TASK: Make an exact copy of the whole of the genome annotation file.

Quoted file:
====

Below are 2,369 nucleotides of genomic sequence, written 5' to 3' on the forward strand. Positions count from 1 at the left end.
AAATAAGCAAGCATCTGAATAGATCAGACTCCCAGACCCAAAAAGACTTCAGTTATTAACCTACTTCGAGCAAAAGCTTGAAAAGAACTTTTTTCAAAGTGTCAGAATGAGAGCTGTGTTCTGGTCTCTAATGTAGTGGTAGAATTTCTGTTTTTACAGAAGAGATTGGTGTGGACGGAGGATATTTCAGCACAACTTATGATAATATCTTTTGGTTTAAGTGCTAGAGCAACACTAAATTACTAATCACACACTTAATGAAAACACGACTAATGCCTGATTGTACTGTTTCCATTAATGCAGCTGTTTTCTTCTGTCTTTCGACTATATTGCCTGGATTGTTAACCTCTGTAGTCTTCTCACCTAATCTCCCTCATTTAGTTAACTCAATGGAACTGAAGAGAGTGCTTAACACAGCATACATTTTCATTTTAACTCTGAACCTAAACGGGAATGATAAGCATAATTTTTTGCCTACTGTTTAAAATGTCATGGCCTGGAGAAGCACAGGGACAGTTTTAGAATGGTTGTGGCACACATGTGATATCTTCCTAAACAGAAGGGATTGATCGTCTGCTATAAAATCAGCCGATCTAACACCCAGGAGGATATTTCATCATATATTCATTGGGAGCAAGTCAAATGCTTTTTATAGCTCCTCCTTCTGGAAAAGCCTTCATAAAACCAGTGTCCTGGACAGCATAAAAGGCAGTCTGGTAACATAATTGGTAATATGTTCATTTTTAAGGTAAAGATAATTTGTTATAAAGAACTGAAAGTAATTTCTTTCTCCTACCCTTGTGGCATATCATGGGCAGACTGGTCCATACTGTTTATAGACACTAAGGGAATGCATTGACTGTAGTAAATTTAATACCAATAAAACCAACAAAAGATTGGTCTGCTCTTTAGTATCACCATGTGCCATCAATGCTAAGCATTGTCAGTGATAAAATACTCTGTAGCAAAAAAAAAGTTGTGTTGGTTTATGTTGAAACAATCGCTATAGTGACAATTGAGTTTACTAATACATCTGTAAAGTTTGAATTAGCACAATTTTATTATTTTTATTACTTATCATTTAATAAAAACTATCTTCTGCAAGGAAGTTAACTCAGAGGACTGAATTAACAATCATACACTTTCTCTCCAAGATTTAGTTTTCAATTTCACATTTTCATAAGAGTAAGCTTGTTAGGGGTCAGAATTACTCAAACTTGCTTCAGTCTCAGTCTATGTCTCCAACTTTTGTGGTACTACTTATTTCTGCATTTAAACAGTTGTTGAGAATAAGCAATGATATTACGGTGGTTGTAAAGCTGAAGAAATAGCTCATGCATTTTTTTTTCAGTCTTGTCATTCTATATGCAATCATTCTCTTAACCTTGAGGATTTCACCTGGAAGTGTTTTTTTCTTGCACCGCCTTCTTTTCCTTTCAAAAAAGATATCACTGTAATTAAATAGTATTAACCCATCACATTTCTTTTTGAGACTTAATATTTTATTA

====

Below are 2,369 nucleotides of genomic sequence, written 5' to 3' on the forward strand. Positions count from 1 at the left end.
AAATAAGCAAGCATCTGAATAGATCAGACTCCCAGACCCAAAAAGACTTCAGTTATTAACCTACTTCGAGCAAAAGCTTGAAAAGAACTTTTTTCAAAGTGTCAGAATGAGAGCTGTGTTCTGGTCTCTAATGTAGTGGTAGAATTTCTGTTTTTACAGAAGAGATTGGTGTGGACGGAGGATATTTCAGCACAACTTATGATAATATCTTTTGGTTTAAGTGCTAGAGCAACACTAAATTACTAATCACACACTTAATGAAAACACGACTAATGCCTGATTGTACTGTTTCCATTAATGCAGCTGTTTTCTTCTGTCTTTCGACTATATTGCCTGGATTGTTAACCTCTGTAGTCTTCTCACCTAATCTCCCTCATTTAGTTAACTCAATGGAACTGAAGAGAGTGCTTAACACAGCATACATTTTCATTTTAACTCTGAACCTAAACGGGAATGATAAGCATAATTTTTTGCCTACTGTTTAAAATGTCATGGCCTGGAGAAGCACAGGGACAGTTTTAGAATGGTTGTGGCACACATGTGATATCTTCCTAAACAGAAGGGATTGATCGTCTGCTATAAAATCAGCCGATCTAACACCCAGGAGGATATTTCATCATATATTCATTGGGAGCAAGTCAAATGCTTTTTATAGCTCCTCCTTCTGGAAAAGCCTTCATAAAACCAGTGTCCTGGACAGCATAAAAGGCAGTCTGGTAACATAATTGGTAATATGTTCATTTTTAAGGTAAAGATAATTTGTTATAAAGAACTGAAAGTAATTTCTTTCTCCTACCCTTGTGGCATATCATGGGCAGACTGGTCCATACTGTTTATAGACACTAAGGGAATGCATTGACTGTAGTAAATTTAATACCAATAAAACCAACAAAAGATTGGTCTGCTCTTTAGTATCACCATGTGCCATCAATGCTAAGCATTGTCAGTGATAAAATACTCTGTAGCAAAAAAAAAGTTGTGTTGGTTTATGTTGAAACAATCGCTATAGTGACAATTGAGTTTACTAATACATCTGTAAAGTTTGAATTAGCACAATTTTATTATTTTTATTACTTATCATTTAATAAAAACTATCTTCTGCAAGGAAGTTAACTCAGAGGACTGAATTAACAATCATACACTTTCTCTCCAAGATTTAGTTTTCAATTTCACATTTTCATAAGAGTAAGCTTGTTAGGGGTCAGAATTACTCAAACTTGCTTCAGTCTCAGTCTATGTCTCCAACTTTTGTGGTACTACTTATTTCTGCATTTAAACAGTTGTTGAGAATAAGCAATGATATTACGGTGGTTGTAAAGCTGAAGAAATAGCTCATGCATTTTTTTTTCAGTCTTGTCATTCTATATGCAATCATTCTCTTAACCTTGAGGATTTCACCTGGAAGTGTTTTTTTCTTGCACCGCCTTCTTTTCCTTTCAAAAAAGATATCACTGTAATTAAATAGTATTAACCCATCACATTTCTTTTTGAGACTTAATATTTTATTA